Very Interesting

Caught Joe Girardi on Mike Francesca’s show today. Here are some choice moments-

He feels that AJ Burnett is making the transition from thrower to pitcher. (I’ll leave that one alone)

Girardi doesn’t know Montero’s exact role, but he thinks Montero has to “catch some” if he is with the big club. Girardi plans on using a rotating DH next year and he feels that Montero needs to be allowed to develop at catcher as well. (Not sure if this is a stance to drive up his trade value or the truth)

He thinks Joba will be back and contribute next year. (Good!)

Giardi believes Nunez’s defense troubles are because he isn’t used to playing all over the diamond. He feels that the throwing troubles came from playing a different position every day. When he left Nunez at short for a stretch or third, the throwing problems disappeared. He also said he would play him “all over the field” next year. (I think Nunez got a lot better in the field as the year progressed. But, his bat wasn’t as amazing as everyone seems to think it was.)

He has no problem hitting a different lineup against lefties and righties, especially with Cano, but he is going to look at moving him to the three spot permanently.

He mentioned that he needs to “look at” Jeter leading off next year. (Interesting, wasn’t expecting that shot to be fired across Derek’s bow now.)

He was very impressed by Noesi last year and thinks he has a bright future. Mentioned that he was in winter ball to get his innings up. (Glad he noticed that Noesi didn’t throw enough innings last year. Too bad it’s November.)

He thinks we could see Betances and Banuleos next year in the bigs. One of them could force his way onto the roster out of camp. (Good!)

When asked about Posada returning he said, “It’s probably not going to happen”. (No shock there.)

Girardi feels the big thing this offseason is getting a little more “depth” in the rotation. (Yup)

Girardi said he felt Cervelli can play every day in the bigs. (wow)

He Gets His Wish

Since Jonathan Papelbon became a Red Sox, he made it clear he wouldn’t sign a longterm deal while still eligible for arbitration and instead go for the big free agent deal. It appears that happened today with reports the Phillies have signed him for 4 years @ $50mm with a vesting 5th year option (info obtained from MLBTradeRumors.com who in turn got the info from Jim Salisbury of CSNPhilly.com).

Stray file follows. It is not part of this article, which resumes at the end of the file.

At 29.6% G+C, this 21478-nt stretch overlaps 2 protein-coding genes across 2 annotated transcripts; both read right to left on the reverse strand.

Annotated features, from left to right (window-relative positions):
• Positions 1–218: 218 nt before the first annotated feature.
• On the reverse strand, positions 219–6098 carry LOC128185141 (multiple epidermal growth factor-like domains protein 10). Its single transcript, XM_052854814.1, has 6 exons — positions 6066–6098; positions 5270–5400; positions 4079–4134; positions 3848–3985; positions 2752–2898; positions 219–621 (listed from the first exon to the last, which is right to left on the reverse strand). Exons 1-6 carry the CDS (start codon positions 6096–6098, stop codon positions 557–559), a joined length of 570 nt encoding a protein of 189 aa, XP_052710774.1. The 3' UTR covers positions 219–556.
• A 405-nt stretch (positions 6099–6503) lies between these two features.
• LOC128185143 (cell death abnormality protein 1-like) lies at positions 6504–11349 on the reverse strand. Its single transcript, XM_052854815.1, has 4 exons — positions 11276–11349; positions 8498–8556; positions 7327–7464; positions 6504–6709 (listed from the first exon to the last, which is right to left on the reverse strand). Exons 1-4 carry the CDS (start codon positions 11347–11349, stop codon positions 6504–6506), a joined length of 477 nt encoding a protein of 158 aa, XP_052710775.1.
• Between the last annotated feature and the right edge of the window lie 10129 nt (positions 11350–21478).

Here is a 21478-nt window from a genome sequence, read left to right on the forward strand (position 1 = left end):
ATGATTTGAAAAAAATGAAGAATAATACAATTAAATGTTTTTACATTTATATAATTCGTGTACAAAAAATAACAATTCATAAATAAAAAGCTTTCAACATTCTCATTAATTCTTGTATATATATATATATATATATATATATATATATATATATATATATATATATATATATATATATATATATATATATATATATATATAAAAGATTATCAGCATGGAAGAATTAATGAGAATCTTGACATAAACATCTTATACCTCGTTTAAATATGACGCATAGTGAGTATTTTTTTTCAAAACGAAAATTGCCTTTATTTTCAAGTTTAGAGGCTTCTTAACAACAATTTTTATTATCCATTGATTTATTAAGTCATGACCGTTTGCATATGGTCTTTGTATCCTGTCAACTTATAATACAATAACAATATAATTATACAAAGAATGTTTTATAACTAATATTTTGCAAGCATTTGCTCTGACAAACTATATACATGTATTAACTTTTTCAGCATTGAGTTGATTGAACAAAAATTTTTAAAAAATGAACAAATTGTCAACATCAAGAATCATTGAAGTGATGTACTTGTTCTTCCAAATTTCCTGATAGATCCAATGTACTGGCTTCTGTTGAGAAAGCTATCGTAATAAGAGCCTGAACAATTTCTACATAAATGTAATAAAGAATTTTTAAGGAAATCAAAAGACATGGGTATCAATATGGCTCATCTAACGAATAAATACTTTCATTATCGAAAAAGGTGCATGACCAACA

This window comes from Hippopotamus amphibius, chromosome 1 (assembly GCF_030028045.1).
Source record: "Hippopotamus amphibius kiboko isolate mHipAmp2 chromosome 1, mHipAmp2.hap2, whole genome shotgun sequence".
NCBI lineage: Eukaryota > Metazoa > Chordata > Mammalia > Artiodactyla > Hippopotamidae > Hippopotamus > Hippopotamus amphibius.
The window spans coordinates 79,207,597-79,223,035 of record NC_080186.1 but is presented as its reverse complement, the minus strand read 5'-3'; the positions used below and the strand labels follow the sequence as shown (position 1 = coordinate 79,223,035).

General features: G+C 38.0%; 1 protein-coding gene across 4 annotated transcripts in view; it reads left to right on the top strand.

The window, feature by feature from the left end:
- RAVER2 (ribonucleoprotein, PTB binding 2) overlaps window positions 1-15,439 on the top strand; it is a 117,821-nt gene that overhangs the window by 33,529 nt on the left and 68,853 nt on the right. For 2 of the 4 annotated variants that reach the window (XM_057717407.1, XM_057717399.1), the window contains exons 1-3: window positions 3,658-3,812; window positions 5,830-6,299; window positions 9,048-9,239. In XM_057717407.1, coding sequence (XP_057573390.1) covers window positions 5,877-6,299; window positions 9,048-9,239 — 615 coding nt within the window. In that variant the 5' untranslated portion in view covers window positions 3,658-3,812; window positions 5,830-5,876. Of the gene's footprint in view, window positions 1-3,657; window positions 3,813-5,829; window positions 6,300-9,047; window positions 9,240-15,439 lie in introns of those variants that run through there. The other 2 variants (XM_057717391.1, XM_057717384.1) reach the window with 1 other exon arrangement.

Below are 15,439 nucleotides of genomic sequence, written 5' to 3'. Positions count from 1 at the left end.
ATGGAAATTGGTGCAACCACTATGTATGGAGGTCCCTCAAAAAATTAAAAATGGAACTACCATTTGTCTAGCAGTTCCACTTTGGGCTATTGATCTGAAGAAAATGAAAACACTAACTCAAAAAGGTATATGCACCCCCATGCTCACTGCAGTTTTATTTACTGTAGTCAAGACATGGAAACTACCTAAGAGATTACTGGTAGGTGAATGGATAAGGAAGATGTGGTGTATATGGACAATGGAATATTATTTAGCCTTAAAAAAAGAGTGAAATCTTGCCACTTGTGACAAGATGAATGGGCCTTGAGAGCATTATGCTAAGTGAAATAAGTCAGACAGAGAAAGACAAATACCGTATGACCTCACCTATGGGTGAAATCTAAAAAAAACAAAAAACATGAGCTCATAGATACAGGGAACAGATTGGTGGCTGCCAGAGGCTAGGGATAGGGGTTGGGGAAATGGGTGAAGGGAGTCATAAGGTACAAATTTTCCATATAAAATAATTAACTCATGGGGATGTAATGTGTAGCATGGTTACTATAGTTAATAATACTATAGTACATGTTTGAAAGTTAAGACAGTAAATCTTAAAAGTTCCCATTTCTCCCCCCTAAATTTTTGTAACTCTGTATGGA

With Papelbon gone, the Red Sox are faced with a choice of letting Daniel Bard close or go and sign a proven closer. Top candidates for the latter include Heath Bell and Ryan Madson.

You have to be happy for Papelbon because he got what he always wanted even if it means money was his sole ambition, but the Red Sox have some thinking to do and I don’t think Bobby Jenks is the answer.

A few other notes. I don’t want the Red Sox to sign Carlos Beltran, he is basically JD Drew and won’t stay healthy. I just celebrated the retirement (expected retirement) of Drew, please don’t replace him with his baseball clone. I’d prefer to let Josh Reddick and Ryan Kalish fight it out in right field or give it to Michael Cuddyer if his price tag is reasonable.

Clay Buchholz said something interesting after the season about former Red Sox pitching coach John Farrell. I’m paraphrasing but he basically said, “I talked to him as little as possible because I was afraid of the man.” That probably sums up what went wrong with this pitching staff. The cat went away and the mouse did play. Hoping they get a saber-toothed tiger for the next pitching coach.

The Yankees Will “Talk” To Everyone

More shocking news, the Yankees plan to talk to CJ Wilson. This means that they might actually have a conversation with the best free agent starter on the market. For a team that needs help in their starting rotation this would seem to make a lot of sense.

I kid, I kid and i know this is only an attempt by some columnists to fill their column inches, but really is there anyone the Yankees won’t “talk” to this offseason? They will talk to Albert Pujols and see if he wants a very short-term/low-money contract. When he says no, the talks will be over.

I don’t envy the New York baseball writers this offseason. Barring a stunning turn of events, the Yankees have done their big move this offseason already. The Mets are laying off personnel and seem likely to cut payroll big time. That means, there won’t be a lot real news to chase but those columns still have to get filled. So, expect every rumor to be magnified even more intensely than usual this offseason. By the time February rolls around we will probably have heard the Yankees linked to 95% of the players in baseball. Just keep that in mind before you overreact to any rumor.